Create a storyboard using blackline outlines. Photocopy and then colour one with warm colours and one with cold colours. Try the same idea with dark, gothic colours.
Character Viewing Activities
Discuss expectations of character – based on first appearance
How does character change throughout film ?
Write opinion of character after viewing a short part of the film. Write your opinion at he end of the film and compare.
Explore clues given about a character and how these clues might lead us to ask more questions about a character. Can we use these techniques in our own writing?
Pause and discuss characters feelings – how do we know this ?
How can feelings be conveyed without words ?
How would these feelings be described in a written text
Pause during viewing and stop on a selected scene and discuss what the characters are thinking.
Discuss how expression and movement let us know the characters feelings.
Which characters do we empathise with and why?
Follow On Activities Write a letter to one of the characters.
Write an invitation to one of the characters explaining why you would like them to visit your school.
Write about personal experiences which are similar to one of the characters experiences.
Brainstorm adjectives to describe character – write another story involving this character.
Use these adjectives to write a Haiku poem about the character.
Add the adjectives to a ‘Bright Ideas’ book for pupils to refer to when writing.
Write a character profile - include likes / dislikes, favourite food, hobbies , favourite film, favourite pop song etc
Write a job description / advertisement for one of the characters
Write a page in a characters diary / write a personal account of the events from a characters point of view in the first person.
Create a new character to join the story – how will this new character be introduced. Storyboard their entrance.
Drama -express a variety of feelings through expression and movement
Use ‘hot seating’ to ask a character questions with one pupil taking on the role of the character
Interview characters in a ‘vox pop’ role play
Role play new situations for the characters
Draw one of the characters and add ‘thought bubbles’
Draw outlines of main characters – get pupils to add writing to describe anything known about the character. Inside the outline could be words that describe the true character – outside the outline words to describe what other people think of him
Write a list of things we know about a character and a list of things we don’t know about a character
Choose one character and write their thoughts on the other characters
Design / Create simple costumes for characters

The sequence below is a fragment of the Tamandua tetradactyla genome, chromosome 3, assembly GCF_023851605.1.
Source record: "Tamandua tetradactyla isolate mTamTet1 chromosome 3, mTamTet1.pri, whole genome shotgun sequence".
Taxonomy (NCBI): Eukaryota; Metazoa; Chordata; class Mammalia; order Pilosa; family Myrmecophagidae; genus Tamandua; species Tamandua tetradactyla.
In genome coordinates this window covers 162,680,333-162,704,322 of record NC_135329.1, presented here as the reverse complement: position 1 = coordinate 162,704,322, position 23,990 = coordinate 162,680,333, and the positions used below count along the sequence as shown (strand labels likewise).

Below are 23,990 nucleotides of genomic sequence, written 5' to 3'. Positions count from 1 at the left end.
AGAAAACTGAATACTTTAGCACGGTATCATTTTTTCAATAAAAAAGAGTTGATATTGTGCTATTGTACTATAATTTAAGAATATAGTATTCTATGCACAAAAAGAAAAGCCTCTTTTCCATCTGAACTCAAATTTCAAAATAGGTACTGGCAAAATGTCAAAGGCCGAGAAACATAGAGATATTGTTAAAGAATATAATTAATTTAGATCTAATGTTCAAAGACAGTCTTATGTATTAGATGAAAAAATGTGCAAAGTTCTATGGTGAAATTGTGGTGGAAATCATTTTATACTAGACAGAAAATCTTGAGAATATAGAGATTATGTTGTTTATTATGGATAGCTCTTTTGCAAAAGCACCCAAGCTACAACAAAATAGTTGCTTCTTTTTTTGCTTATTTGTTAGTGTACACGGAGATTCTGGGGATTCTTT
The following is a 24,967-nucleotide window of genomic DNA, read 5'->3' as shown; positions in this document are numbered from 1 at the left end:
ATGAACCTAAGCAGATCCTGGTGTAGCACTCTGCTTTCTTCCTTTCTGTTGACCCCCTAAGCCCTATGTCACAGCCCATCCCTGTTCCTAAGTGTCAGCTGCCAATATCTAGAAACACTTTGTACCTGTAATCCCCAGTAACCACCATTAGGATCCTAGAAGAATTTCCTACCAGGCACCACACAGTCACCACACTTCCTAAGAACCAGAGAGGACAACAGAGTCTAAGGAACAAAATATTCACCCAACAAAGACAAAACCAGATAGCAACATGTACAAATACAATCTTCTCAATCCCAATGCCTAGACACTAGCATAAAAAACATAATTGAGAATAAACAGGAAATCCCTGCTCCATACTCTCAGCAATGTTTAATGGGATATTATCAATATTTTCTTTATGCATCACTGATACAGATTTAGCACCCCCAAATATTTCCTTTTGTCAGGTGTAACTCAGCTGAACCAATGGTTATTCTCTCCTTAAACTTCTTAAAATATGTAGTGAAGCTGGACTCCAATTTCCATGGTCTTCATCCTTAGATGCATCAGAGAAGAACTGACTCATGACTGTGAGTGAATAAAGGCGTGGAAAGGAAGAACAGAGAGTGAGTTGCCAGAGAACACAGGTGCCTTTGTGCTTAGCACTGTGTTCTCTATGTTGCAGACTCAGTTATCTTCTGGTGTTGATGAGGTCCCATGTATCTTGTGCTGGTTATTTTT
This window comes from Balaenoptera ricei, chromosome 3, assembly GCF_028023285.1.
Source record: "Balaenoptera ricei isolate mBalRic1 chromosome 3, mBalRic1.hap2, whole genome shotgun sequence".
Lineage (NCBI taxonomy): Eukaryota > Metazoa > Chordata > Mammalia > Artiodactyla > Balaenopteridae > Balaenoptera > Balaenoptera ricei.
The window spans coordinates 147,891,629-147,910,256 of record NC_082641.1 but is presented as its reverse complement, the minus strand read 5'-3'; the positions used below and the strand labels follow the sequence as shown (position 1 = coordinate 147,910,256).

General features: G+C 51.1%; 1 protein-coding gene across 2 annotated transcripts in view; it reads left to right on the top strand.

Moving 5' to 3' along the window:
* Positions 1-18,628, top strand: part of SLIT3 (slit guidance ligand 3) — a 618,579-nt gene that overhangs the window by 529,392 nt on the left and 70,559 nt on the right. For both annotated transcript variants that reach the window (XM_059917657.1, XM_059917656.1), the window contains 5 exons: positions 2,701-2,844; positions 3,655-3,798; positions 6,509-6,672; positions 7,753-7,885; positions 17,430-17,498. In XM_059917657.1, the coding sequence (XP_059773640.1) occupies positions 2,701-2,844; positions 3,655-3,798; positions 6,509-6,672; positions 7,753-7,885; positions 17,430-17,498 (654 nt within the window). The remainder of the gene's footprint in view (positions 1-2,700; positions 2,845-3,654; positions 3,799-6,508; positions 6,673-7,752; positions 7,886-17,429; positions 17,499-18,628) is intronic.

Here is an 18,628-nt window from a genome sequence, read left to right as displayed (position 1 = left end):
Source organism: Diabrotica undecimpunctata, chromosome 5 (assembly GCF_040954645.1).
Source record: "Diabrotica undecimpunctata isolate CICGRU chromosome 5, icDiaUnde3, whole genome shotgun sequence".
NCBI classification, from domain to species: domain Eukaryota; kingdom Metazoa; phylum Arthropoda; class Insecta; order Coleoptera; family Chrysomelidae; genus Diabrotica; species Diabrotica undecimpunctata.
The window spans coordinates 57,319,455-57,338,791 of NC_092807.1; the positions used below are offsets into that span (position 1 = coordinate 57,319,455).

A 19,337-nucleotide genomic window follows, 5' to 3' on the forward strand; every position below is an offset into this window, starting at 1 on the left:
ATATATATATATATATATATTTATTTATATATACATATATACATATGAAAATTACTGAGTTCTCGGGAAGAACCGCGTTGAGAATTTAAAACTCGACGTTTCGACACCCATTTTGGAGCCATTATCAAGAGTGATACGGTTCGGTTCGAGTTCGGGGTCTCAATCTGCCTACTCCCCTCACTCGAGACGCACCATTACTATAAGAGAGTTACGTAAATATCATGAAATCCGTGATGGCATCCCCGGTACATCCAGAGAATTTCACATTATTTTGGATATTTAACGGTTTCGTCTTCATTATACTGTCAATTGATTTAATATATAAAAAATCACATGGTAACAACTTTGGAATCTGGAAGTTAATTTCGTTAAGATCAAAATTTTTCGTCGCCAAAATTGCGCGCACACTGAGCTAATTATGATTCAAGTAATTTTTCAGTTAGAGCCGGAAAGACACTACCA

Create merchandising based on the characters – e.g. action figures, packed lunch boxes etc
Camera Viewing Activities
Pause the video . Discuss the frozen image.
How are the elements postioned? What is the camera angle ?
What difference would it make if the camera were somewhere else?
Note down close ups and long shots during the film. Why have they been chosen ?
Do we see different characters points of view?
Is the camera moving or staying still ?
For a sequence in the film guess the number of shots used. View and count the actual changes in shot.
Does the length of shots get quicker or slower at any point?
Follow On Activities
Let pupils choose an event in the film. Pupils create a storyboard of shots to show this sequence. What effect could be produced by using a different selection of shots ?
Wide shot / Establishing shot – often used to show setting. Think of Eastenders ! Discuss with children how this is similar to an author describing the setting in detail at the start of a novel.
Read the opening paragraph of a novel. Can pupils draw one single opening shot that encompasses all this information.
( The Hobbit is a good one to use ! )
Have a still of a wide shot and have pupils write an author’s attempt to portray the same information.
Show close ups of emotions or photograph the pupils acting out the emotions. Brainstorm adjectives and phrases to describe these emotions and display them on your writing wall or in a ‘Bright Ideas’ book which pupils can refer to when writing.
Get pupils to take their last piece of creative writing. Can they highlight where close ups, long shots etc would be used. Storyboard part of their story with appropriate shots noted.
Have a class collection of comics / graphic novels. See if pupils can find evidence of all the different types of ‘shots’ and explain why they have been used.
Use Comic Life to create a story or ‘A day in the Life of’ your school with photographs using close ups and long shots.
(Comic Life is free to download and guides you step by step through the process.)